Section: Opinion

In life’s most uncertain moments, find comfort in the present

Albert Camus, in his essay “The Myth of Sisyphus,” writes, “What I know, what is certain, what I cannot deny, what I cannot reject — this is what counts.” In taking this further, I believe in the face of the unknown, it is necessary to root ourselves and find comfort in that which is irrefutably true: the certainty of now. This feels even more pertinent as we live through COVID-19.

I run practically every day. And, when I run, I inevitably encounter the miles and moments when I begin to question myself — when I feel too tired, when the time and distance left to go feels too long. I combat this self-doubt by finding comfort in what lies ahead: the patch of shade around the next corner, the mere two miles left to go. 

In my hometown in Connecticut, at the top of the hill on Sport Hill Road, one can either go straight or turn right. Straight goes back towards the town’s center; right goes out into the woods. I often run past this intersection, and always go straight. But, last Friday, the road on the other side of the hill was closed due to construction. I had to go right, or turn around. I was fairly confident that turning right would lead me to another route that would eventually take me home. I turned right.

After I turned down this unfamiliar road, however, self-doubt crept in. I could not comfort myself in the ways I was accustomed. There were no past experiences to refer back to, to find solace in. What resulted of my inability to self-soothe and self-motivate was both fear and anxiety. Fear came from being in a completely unrecognizable area. Anxiety came from the lack of control I had over what was to come. 

In heeding Camus’ advice, and in an effort to combat the fear and anxiety, I rooted myself in what was certain: that which was immediately in front of me — the river that flowed through the woods to my left, the white farmhouse to my right, the patches of light that fell onto the black top, the smell of honeysuckle that must’ve been planted in a garden nearby. I paid attention to all that I could see in front of me, to all that I could sense around me and to nothing else. While uncertainty lay ahead, I looked out into the beauty of the very certain present. There was profound comfort to be found in the now.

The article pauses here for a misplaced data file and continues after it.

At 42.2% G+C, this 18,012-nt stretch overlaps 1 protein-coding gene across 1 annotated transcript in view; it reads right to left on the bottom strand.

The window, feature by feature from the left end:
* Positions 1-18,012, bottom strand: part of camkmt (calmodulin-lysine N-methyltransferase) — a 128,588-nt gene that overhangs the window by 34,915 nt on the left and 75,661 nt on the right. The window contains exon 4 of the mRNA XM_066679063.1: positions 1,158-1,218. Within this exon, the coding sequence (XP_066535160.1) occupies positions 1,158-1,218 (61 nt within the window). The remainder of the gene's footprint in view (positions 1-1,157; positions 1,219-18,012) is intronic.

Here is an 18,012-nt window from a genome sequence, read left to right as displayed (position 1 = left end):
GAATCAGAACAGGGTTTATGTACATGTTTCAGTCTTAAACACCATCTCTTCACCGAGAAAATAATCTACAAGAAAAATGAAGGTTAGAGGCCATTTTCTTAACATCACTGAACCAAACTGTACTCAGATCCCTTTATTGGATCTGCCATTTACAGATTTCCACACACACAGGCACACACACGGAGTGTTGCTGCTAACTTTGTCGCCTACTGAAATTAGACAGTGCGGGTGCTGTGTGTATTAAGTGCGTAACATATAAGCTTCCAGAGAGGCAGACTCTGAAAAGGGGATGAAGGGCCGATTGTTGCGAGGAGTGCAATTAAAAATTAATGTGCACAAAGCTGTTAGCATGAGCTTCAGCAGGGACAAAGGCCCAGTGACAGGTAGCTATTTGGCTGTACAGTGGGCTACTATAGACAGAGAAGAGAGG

The anxiety began to fade. I eventually found myself somewhere I could recognize, and soon I was home.

In reflecting, I have found that to run somewhere I didn’t know feels similar to what it means to live through the uncertainty of COVID-19. There is no way to fast-track to a more familiar life. There is no way to gauge what is to come. Yet to live in a perpetual state of fear and anxiety, impatiently waiting for the end, is no way to live. 

While individual experiences may vary, life before the pandemic at least felt familiar, even if it wasn’t quite as certain as continuing straight down Sport Hill Road. When self-doubt arose, as it was bound to do, we could find comfort in hope for the future. Now that hope is especially difficult to find. 

As we run down this road we do not know, we must figure out how to cope and self-motivate in entirely different ways than we have before. The alternative is to live in a perpetual state of displeasure. I have come to find, as I did on my run that day, that the best way to do this is by looking at where we are and finding meaning in what is now —  in the river that runs to our left, in the white farmhouse to our right. The best way to get through this stretch of uncertain road is to put Camus’ words into practice. We must focus on what counts, what we cannot reject, what we cannot deny.

Let go of the idea that there should be any certainty and allow the river to pass as we simultaneously enjoy the sound of its water rushing by. While we can’t choose our circumstances, we can choose how we perceive them. We can choose to look up in an effort to turn away from fear and anxiety. We can find comfort when we choose to find beauty in where we are right now, wherever that may be. We can choose to find meaning in what is now and live where we are. And eventually we will end up somewhere familiar.


Comments for this article have closed. If you'd like to send a letter to the editor for publication, please email us at